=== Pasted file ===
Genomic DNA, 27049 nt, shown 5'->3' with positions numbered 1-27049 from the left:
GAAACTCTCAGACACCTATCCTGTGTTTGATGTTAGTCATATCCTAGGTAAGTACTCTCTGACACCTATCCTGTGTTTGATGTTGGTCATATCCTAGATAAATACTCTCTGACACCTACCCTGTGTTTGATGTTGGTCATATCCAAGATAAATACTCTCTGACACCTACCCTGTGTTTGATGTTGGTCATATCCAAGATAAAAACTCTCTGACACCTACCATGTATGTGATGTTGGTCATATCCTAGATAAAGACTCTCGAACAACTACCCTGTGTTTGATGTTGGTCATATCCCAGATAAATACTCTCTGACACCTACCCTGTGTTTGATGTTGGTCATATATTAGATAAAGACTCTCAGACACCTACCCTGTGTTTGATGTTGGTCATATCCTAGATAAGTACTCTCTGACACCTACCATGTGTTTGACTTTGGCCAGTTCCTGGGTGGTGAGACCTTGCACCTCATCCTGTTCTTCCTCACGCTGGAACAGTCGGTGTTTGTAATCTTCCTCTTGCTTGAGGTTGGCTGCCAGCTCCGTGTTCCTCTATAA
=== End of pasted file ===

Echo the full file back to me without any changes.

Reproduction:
Genomic DNA, 27049 nt, shown 5'->3' with positions numbered 1-27049 from the left:
GAAACTCTCAGACACCTATCCTGTGTTTGATGTTAGTCATATCCTAGGTAAGTACTCTCTGACACCTATCCTGTGTTTGATGTTGGTCATATCCTAGATAAATACTCTCTGACACCTACCCTGTGTTTGATGTTGGTCATATCCAAGATAAATACTCTCTGACACCTACCCTGTGTTTGATGTTGGTCATATCCAAGATAAAAACTCTCTGACACCTACCATGTATGTGATGTTGGTCATATCCTAGATAAAGACTCTCGAACAACTACCCTGTGTTTGATGTTGGTCATATCCCAGATAAATACTCTCTGACACCTACCCTGTGTTTGATGTTGGTCATATATTAGATAAAGACTCTCAGACACCTACCCTGTGTTTGATGTTGGTCATATCCTAGATAAGTACTCTCTGACACCTACCATGTGTTTGACTTTGGCCAGTTCCTGGGTGGTGAGACCTTGCACCTCATCCTGTTCTTCCTCACGCTGGAACAGTCGGTGTTTGTAATCTTCCTCTTGCTTGAGGTTGGCTGCCAGCTCCGTGTTCCTCTATAA